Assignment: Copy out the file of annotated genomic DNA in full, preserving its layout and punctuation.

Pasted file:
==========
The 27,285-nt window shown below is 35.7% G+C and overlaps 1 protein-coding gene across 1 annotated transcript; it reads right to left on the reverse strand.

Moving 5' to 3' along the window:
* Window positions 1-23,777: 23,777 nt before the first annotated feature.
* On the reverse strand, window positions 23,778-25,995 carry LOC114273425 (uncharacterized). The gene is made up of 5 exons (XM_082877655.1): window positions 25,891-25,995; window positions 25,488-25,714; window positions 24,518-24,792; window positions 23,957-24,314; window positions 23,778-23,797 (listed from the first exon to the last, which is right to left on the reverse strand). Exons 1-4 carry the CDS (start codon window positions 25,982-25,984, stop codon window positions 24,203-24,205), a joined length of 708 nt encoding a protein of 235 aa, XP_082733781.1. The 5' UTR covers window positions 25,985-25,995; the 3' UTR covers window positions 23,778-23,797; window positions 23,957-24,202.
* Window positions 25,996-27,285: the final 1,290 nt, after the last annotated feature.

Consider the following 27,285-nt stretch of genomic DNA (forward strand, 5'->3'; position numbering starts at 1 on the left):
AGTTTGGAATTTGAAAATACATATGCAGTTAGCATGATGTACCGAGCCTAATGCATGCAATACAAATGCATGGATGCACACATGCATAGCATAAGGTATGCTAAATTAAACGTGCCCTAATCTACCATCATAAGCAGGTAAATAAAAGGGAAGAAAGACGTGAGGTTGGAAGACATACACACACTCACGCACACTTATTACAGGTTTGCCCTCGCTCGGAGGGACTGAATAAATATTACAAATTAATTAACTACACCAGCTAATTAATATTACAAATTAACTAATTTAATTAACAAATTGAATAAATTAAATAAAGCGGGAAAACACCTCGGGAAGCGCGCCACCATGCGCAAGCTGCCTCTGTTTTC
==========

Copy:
The 27,285-nt window shown below is 35.7% G+C and overlaps 1 protein-coding gene across 1 annotated transcript; it reads right to left on the reverse strand.

Moving 5' to 3' along the window:
* Window positions 1-23,777: 23,777 nt before the first annotated feature.
* On the reverse strand, window positions 23,778-25,995 carry LOC114273425 (uncharacterized). The gene is made up of 5 exons (XM_082877655.1): window positions 25,891-25,995; window positions 25,488-25,714; window positions 24,518-24,792; window positions 23,957-24,314; window positions 23,778-23,797 (listed from the first exon to the last, which is right to left on the reverse strand). Exons 1-4 carry the CDS (start codon window positions 25,982-25,984, stop codon window positions 24,203-24,205), a joined length of 708 nt encoding a protein of 235 aa, XP_082733781.1. The 5' UTR covers window positions 25,985-25,995; the 3' UTR covers window positions 23,778-23,797; window positions 23,957-24,202.
* Window positions 25,996-27,285: the final 1,290 nt, after the last annotated feature.

Consider the following 27,285-nt stretch of genomic DNA (forward strand, 5'->3'; position numbering starts at 1 on the left):
AGTTTGGAATTTGAAAATACATATGCAGTTAGCATGATGTACCGAGCCTAATGCATGCAATACAAATGCATGGATGCACACATGCATAGCATAAGGTATGCTAAATTAAACGTGCCCTAATCTACCATCATAAGCAGGTAAATAAAAGGGAAGAAAGACGTGAGGTTGGAAGACATACACACACTCACGCACACTTATTACAGGTTTGCCCTCGCTCGGAGGGACTGAATAAATATTACAAATTAATTAACTACACCAGCTAATTAATATTACAAATTAACTAATTTAATTAACAAATTGAATAAATTAAATAAAGCGGGAAAACACCTCGGGAAGCGCGCCACCATGCGCAAGCTGCCTCTGTTTTC